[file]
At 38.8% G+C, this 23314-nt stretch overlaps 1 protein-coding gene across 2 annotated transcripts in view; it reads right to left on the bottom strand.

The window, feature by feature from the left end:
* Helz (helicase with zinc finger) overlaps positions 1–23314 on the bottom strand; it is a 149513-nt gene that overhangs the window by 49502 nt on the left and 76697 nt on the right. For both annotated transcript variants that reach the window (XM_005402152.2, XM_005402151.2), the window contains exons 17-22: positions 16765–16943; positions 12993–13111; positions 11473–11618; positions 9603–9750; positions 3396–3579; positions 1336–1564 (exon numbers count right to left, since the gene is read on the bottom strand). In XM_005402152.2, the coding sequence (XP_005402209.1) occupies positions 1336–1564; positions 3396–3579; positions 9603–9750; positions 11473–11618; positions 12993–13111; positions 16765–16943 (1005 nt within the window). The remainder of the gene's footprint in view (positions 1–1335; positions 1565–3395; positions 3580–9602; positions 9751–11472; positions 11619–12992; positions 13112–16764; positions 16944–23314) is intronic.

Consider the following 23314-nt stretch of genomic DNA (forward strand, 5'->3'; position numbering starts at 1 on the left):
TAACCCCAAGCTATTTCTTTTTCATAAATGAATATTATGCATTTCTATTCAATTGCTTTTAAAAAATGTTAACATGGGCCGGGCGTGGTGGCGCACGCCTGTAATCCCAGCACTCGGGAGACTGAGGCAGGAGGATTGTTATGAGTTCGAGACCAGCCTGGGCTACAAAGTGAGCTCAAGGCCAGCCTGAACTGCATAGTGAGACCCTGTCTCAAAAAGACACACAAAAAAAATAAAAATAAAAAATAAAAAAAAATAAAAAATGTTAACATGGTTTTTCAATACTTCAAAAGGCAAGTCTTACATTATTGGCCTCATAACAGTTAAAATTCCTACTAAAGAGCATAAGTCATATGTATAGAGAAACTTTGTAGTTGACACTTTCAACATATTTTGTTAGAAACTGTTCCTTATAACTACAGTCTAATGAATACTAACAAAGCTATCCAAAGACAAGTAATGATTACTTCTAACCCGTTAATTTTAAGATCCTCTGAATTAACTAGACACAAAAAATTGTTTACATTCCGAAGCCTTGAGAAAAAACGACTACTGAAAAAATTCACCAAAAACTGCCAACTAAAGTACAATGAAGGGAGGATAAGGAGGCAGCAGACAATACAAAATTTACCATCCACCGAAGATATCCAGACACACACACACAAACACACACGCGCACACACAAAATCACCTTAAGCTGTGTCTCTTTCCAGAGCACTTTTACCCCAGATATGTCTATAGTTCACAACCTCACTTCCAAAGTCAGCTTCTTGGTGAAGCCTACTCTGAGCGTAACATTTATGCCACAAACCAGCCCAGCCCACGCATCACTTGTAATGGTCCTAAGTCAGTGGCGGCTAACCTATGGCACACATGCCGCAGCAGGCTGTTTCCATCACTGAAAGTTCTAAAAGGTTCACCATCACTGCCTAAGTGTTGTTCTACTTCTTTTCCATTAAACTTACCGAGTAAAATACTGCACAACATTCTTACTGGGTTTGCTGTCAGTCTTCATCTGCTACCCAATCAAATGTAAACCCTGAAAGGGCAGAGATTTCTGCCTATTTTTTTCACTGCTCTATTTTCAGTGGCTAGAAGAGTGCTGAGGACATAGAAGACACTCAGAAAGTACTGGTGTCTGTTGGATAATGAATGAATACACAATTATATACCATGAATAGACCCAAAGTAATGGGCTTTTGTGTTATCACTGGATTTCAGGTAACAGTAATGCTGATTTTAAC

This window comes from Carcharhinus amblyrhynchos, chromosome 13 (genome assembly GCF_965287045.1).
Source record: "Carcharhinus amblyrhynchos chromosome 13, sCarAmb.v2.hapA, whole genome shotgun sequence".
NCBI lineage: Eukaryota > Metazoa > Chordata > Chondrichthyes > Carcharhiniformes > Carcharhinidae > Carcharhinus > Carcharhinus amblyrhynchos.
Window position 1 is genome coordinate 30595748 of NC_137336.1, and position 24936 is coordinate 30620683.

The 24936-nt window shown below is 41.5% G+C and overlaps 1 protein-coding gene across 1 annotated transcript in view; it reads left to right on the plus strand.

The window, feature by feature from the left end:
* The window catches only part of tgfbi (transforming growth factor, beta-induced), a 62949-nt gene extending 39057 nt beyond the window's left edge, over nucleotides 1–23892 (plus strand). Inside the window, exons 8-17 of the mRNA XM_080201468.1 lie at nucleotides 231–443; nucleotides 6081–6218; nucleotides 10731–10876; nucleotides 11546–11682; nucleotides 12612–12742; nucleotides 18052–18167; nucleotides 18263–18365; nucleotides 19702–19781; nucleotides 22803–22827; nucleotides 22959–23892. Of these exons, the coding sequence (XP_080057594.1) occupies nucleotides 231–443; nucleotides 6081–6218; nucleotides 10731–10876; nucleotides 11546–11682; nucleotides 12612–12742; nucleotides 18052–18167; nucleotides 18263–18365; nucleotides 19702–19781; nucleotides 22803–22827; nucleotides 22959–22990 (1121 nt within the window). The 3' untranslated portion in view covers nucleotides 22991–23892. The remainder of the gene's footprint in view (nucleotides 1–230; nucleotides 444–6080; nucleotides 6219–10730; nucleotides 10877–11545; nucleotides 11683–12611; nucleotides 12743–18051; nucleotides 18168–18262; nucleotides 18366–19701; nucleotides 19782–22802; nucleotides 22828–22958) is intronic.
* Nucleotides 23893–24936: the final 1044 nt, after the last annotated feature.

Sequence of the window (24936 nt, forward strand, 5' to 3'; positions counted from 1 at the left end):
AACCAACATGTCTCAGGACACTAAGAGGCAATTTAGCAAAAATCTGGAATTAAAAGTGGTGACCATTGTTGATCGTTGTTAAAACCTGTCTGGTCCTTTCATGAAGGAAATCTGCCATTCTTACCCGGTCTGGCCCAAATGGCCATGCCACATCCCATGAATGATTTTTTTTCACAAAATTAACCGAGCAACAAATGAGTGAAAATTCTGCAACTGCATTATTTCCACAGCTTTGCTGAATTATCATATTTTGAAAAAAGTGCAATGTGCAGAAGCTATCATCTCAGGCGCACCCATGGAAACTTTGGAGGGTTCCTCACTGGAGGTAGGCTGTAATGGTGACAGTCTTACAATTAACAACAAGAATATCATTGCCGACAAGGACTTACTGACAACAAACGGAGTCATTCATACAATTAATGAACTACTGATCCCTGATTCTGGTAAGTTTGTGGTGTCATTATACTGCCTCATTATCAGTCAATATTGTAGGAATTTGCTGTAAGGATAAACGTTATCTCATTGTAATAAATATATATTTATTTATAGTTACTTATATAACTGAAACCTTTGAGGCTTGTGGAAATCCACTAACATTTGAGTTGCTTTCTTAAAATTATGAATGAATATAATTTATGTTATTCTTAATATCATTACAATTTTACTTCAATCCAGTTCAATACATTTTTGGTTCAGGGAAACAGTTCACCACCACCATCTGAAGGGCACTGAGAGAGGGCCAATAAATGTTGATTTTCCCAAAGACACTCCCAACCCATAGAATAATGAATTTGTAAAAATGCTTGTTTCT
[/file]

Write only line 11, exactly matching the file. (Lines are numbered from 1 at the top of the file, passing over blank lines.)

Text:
The window, feature by feature from the left end: